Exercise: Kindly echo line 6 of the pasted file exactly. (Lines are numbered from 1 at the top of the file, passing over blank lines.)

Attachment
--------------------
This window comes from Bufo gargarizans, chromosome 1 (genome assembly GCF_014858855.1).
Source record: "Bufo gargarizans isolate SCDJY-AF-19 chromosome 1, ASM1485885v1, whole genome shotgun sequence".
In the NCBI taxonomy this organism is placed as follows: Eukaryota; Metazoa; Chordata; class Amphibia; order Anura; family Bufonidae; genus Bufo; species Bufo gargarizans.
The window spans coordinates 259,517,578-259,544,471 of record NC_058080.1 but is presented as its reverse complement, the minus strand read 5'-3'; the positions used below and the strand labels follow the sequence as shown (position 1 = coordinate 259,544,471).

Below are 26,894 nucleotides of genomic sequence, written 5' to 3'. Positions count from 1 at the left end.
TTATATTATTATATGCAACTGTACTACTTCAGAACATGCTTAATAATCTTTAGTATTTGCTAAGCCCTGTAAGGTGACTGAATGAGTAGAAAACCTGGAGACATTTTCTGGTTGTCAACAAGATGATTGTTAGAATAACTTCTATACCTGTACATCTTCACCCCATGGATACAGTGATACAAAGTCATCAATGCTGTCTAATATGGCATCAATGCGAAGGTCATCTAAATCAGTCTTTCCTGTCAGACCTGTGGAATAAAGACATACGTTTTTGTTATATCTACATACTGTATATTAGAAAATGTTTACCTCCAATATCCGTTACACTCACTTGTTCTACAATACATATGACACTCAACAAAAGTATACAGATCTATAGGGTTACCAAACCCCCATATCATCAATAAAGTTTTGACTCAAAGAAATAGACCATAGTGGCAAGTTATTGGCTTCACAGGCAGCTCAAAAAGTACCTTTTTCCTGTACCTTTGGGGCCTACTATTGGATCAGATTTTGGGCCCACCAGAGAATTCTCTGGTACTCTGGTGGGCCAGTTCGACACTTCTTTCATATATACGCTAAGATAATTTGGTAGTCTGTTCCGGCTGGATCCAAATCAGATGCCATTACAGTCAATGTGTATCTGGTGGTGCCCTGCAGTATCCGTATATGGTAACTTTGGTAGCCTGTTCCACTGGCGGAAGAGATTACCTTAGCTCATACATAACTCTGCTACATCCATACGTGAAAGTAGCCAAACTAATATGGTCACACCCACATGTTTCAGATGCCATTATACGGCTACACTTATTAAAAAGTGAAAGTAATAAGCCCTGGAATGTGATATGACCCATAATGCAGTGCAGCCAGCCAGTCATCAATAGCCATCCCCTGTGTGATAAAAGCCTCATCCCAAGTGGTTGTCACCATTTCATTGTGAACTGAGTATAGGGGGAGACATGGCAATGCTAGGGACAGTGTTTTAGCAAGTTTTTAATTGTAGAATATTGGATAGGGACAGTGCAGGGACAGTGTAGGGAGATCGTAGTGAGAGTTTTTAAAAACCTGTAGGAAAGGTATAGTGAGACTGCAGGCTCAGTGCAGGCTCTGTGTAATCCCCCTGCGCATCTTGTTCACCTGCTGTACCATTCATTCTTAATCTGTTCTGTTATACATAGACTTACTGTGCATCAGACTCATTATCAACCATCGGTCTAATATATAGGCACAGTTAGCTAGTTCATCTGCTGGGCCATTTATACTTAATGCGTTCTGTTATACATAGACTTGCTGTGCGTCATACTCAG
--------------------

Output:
TTATATTATTATATGCAACTGTACTACTTCAGAACATGCTTAATAATCTTTAGTATTTGCTAAGCCCTGTAAGGTGACTGAATGAGTAGAAAACCTGGAGACATTTTCTGGTTGTCAACAAGATGATTGTTAGAATAACTTCTATACCTGTACATCTTCACCCCATGGATACAGTGATACAAAGTCATCAATGCTGTCTAATATGGCATCAATGCGAAGGTCATCTAAATCAGTCTTTCCTGTCAGACCTGTGGAATAAAGACATACGTTTTTGTTATATCTACATACTGTATATTAGAAAATGTTTACCTCCAATATCCGTTACACTCACTTGTTCTACAATACATATGACACTCAACAAAAGTATACAGATCTATAGGGTTACCAAACCCCCATATCATCAATAAAGTTTTGACTCAAAGAAATAGACCATAGTGGCAAGTTATTGGCTTCACAGGCAGCTCAAAAAGTACCTTTTTCCTGTACCTTTGGGGCCTACTATTGGATCAGATTTTGGGCCCACCAGAGAATTCTCTGGTACTCTGGTGGGCCAGTTCGACACTTCTTTCATATATACGCTAAGATAATTTGGTAGTCTGTTCCGGCTGGATCCAAATCAGATGCCATTACAGTCAATGTGTATCTGGTGGTGCCCTGCAGTATCCGTATATGGTAACTTTGGTAGCCTGTTCCACTGGCGGAAGAGATTACCTTAGCTCATACATAACTCTGCTACATCCATACGTGAAAGTAGCCAAACTAATATGGTCACACCCACATGTTTCAGATGCCATTATACGGCTACACTTATTAAAAAGTGAAAGTAATAAGCCCTGGAATGTGATATGACCCATAATGCAGTGCAGCCAGCCAGTCATCAATAGCCATCCCCTGTGTGATAAAAGCCTCATCCCAAGTGGTTGTCACCATTTCATTGTGAACTGAGTATAGGGGGAGACATGGCAATGCTAGGGACAGTGTTTTAGCAAGTTTTTAATTGTAGAATATTGGATAGGGACAGTGCAGGGACAGTGTAGGGAGATCGTAGTGAGAGTTTTTAAAAACCTGTAGGAAAGGTATAGTGAGACTGCAGGCTCAGTGCAGGCTCTGTGTAATCCCCCTGCGCATCTTGTTCACCTGCTGTACCATTCATTCTTAATCTGTTCTGTTATACATAGACTTACTGTGCATCAGACTCATTATCAACCATCGGTCTAATATATAGGCACAGTTAGCTAGTTCATCTGCTGGGCCATTTATACTTAATGCGTTCTGTTATACATAGACTTGCTGTGCGTCATACTCAG